Recognitions: Gold Member Science Advisor Staff Emeritus I suspect this was given as a preliminary to the derivative of ex so the derivative of ex cannot be used. It is easy to see that the derivative of ax, for a any positive number, is a constant times ax. It is much harder to determine what that constant is! It's not too difficult to show that, for some values of a, that constant is less than 1 and, for some values of a, larger than 1. Define e to be the number such that that constant is 1. That is, define "e" by $$\lim_{h\rightarrow 0}\frac{e^h- 1}{h}= 1$$ As Redbelly98 said, 10h= eh ln(10) so $$\frac{10^h- 1}{h}= \frac{e^{h ln(10)}- 1}{h}[/itex] If we multiply both numerator and denominator of that by ln(10) we get [tex]ln(10)\left(\frac{e^{h ln(10)}-1}{h ln(10)}\right)$$ Clearly, as h goes to 0 so does h ln(10) so if we let k= h ln(10) we have $$ln(10)\left(\lim_{h\rightarrow 0}\frac{e^{h ln(10)}-1}{h ln(10)}\right)= ln(10)\left(\lim_{k\rightarrow 0}\frac{e^k- 1}{k}\right)$$ so the limit is ln(10) and the derivative of 10x is ln(10)10x. That is NOT something I would expect a first year calculus student to find for himself!

Recognitions:
Homework Help
 Quote by Redbelly98 Taylor expansion requires knowledge of what the derivative is. But we don't know the derivative, that is what we are supposed to find.
Moreover, Taylor series are generally taught in second-semester calculus, while covering infinite sequences and series, while the limit

$$\lim_{h\rightarrow 0}\frac{e^h- 1}{h}= 1$$

is often demonstrated or proven (if it is not simply stated without proof) in the first-semester course, shortly after having covered limits and while developing the rules of differentiation. I hardly expected that the OP would have seen Taylor series yet...

I believe the proof given in textbooks usually revolves around the limit definition of e, which Redbelly98 gives in post #10.

Recognitions:
Homework Help
Science Advisor
 Quote by dynamicsolo Moreover, Taylor series are generally taught in second-semester calculus, while covering infinite sequences and series, while the limit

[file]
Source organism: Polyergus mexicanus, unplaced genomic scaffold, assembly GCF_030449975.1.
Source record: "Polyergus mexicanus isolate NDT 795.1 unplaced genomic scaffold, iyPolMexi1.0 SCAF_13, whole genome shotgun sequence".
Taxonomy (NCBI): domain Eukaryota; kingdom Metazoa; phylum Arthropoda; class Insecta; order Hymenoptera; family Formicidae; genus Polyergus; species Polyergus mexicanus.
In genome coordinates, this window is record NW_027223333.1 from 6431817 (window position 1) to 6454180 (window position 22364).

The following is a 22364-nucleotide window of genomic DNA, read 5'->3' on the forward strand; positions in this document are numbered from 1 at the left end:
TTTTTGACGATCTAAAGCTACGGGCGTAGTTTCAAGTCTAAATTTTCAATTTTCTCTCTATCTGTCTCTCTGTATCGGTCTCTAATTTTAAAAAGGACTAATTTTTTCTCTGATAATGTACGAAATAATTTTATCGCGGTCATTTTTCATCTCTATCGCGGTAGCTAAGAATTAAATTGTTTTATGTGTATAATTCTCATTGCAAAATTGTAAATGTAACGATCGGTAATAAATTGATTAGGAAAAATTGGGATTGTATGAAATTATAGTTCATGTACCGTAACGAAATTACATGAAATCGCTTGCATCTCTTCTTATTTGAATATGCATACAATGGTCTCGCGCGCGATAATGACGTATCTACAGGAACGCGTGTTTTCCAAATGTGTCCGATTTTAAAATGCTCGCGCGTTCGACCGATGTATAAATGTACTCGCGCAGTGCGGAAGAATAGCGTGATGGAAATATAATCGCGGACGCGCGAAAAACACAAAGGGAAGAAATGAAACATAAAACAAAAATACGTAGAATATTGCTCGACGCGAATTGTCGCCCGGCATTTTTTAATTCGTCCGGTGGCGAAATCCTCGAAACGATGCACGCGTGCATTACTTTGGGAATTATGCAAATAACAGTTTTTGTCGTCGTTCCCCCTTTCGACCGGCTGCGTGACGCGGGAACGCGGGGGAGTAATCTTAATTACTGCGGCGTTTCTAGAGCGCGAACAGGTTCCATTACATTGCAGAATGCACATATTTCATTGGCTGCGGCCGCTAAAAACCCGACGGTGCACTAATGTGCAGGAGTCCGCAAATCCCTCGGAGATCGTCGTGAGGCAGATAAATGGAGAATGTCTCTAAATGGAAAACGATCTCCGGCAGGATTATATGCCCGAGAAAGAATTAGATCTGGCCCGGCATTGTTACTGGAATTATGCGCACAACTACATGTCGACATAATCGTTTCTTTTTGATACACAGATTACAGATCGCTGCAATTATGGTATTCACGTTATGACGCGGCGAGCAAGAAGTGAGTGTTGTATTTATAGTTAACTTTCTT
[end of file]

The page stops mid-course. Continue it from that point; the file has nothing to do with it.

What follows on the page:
Agreed. I should not have mentioned Taylor series. They seem so natural to me now that I tend to use them without even thinking about it.
 $$\lim_{h\rightarrow 0}\frac{e^h- 1}{h}= 1$$ is often demonstrated or proven (if it is not simply stated without proof) in the first-semester course, shortly after having covered limits and while developing the rules of differentiation. I hardly expected that the OP would have seen Taylor series yet... I believe the proof given in textbooks usually revolves around the limit definition of e, which Redbelly98 gives in post #10.
This is why I then asked the OP if he/she had seen the formula you wrote just above. I hope he/she has. Because if he/she has to go back to the limit definition and prove the above identity in order to solve the original question, this problem seems much more challenging than I would expect as an assignment problem at that level!!

 Recognitions: Homework Help I suspect that OP's textbook presents the limit $$\lim_{h\rightarrow 0}\frac{e^h- 1}{h}= 1$$ somewhere in the chapter and that a student is just asked to recognize that they could apply it, in something like the manner Halls suggests in post #11...
 10^x=e^(xln10)=e^x, so we are trying to find the derivative of e^x by the limit defination. The math forum has a solution at: http://mathforum.org/library/drmath/view/60705.html
 Sorry, the dereivative of 10^x is of course ln10(10^x) but the Math forum derivation of the derivative of e^x is still helpful
 More thoughts on this problem. f(x)=10^X=e^(x*ln10) f(x+h)= e^(ln10(x+h))=e^(ln10*x)*e^(ln10*h) Plugging into definitation of derivative and simplifying gives f'(x)= limit(h goes to 0) 10^x(10^h-1)/h tabulating the limit as h goes to 0 of (10^h-1)/h= ln10
 Thread Tools

 Similar Threads for: Derivative of 10^x using limit definition Thread Forum Replies Calculus & Beyond Homework 19 Calculus 2 Calculus & Beyond Homework 4 Calculus 3 Introductory Physics Homework 2